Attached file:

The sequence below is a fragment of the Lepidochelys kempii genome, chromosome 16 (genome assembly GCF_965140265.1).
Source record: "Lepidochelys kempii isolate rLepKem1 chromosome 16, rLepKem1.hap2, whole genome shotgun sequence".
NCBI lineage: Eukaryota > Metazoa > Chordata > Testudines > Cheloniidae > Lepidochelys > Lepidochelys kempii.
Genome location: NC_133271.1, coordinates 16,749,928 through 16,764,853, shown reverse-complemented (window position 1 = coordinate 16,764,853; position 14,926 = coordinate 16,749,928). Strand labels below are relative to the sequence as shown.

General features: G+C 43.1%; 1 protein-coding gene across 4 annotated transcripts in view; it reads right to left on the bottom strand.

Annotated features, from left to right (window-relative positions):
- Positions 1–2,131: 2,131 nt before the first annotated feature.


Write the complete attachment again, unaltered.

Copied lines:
The sequence below is a fragment of the Lepidochelys kempii genome, chromosome 16 (genome assembly GCF_965140265.1).
Source record: "Lepidochelys kempii isolate rLepKem1 chromosome 16, rLepKem1.hap2, whole genome shotgun sequence".
NCBI lineage: Eukaryota > Metazoa > Chordata > Testudines > Cheloniidae > Lepidochelys > Lepidochelys kempii.
Genome location: NC_133271.1, coordinates 16,749,928 through 16,764,853, shown reverse-complemented (window position 1 = coordinate 16,764,853; position 14,926 = coordinate 16,749,928). Strand labels below are relative to the sequence as shown.

General features: G+C 43.1%; 1 protein-coding gene across 4 annotated transcripts in view; it reads right to left on the bottom strand.

Annotated features, from left to right (window-relative positions):
- Positions 1–2,131: 2,131 nt before the first annotated feature.